We are unsure where the play is going for a large part of it as the satire is not strong and the atmosphere indulgent for the first part... then the play turns on anyone who might think this is simply hooray light comedy.
The publican is a great role and played excellently. His relationship with his daughter is the one humanising element in the play. - sophia hughes
24 Apr 10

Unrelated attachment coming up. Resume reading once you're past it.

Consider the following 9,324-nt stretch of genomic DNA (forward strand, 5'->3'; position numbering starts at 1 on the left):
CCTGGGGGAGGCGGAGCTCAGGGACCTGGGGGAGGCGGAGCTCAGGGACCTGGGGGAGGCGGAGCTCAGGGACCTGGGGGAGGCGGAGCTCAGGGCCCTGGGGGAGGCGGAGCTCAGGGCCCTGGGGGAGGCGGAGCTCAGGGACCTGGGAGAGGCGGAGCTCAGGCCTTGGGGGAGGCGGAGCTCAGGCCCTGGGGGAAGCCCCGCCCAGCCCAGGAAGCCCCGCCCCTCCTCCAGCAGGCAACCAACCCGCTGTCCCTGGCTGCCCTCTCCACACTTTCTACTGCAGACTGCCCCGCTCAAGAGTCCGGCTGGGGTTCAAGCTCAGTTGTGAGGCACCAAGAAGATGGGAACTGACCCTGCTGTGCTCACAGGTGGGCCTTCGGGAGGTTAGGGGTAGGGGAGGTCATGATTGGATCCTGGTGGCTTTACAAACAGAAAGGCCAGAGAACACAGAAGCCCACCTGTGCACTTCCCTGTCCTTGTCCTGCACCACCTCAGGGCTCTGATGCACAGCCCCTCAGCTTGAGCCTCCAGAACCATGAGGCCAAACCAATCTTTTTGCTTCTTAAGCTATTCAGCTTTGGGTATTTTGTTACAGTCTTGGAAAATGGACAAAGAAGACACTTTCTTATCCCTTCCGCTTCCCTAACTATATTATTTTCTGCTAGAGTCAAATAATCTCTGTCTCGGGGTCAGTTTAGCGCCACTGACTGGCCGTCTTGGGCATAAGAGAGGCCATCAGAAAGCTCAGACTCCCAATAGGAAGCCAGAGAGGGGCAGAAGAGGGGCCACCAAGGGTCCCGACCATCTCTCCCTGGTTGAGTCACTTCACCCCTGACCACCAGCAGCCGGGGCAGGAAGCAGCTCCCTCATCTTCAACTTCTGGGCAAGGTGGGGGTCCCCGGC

Somehow the reviews led me to believe I was in for a raucous satire, so I was very surprised to find this play so disturbing, with a positively chilling final scene. An Oxford University dining society (think Bullingdon Club) is meeting in the private room of an out-of-town gastropub, their penchant for trashing their venues (but paying the full cost, as if this means itís OK) having been rumbled in the city. The power struggle to depose the current weak president leads to one trying to prove his point by menu choices, another by hiring a prostitute and a third by organising a post-dinner outing to Reykjavik (good timing, there!) in Dadís private plane. As the evening progresses, wine is consumed, rituals are observed, behaviour declines and underlying attitudes emerge. Itís a very cleverly structured play, because it leaves you to make connections and consider what the consequences of these attitudes are. In my case, it explained much of the arrogance of the last few years where our society has been threatened by people who think they have rights to rule and rights to exploit. This is what was so devastating for me, and the ending - which I wonít reveal - is both chilling and depressing in its believability. The acting is uniformly excellent, with David Dawson - fast becoming the one to watch in his generation Ė following The Old Vicís Entertainer, Chichesterís Nicholas Nickleby and Lyric Hammersmithís Comedians with another terrific performance and Leo Bill a thrillingly vicious toff. Anthony Wardís extraordinary lifelike set makes you feel like a fly on the wall rather than a member of an audience, but most importantly two young women Ė playwright Laura Wade and director Lyndsey Turner Ė have put up a mirror to a small but very real and powerful part of our society in an entertaining but thought-provoking and revealing way without preaching. After Jerusalem and Enron, this feels like the third in a state-of-the-nation/world trilogy and another theatrical feast. - Gareth James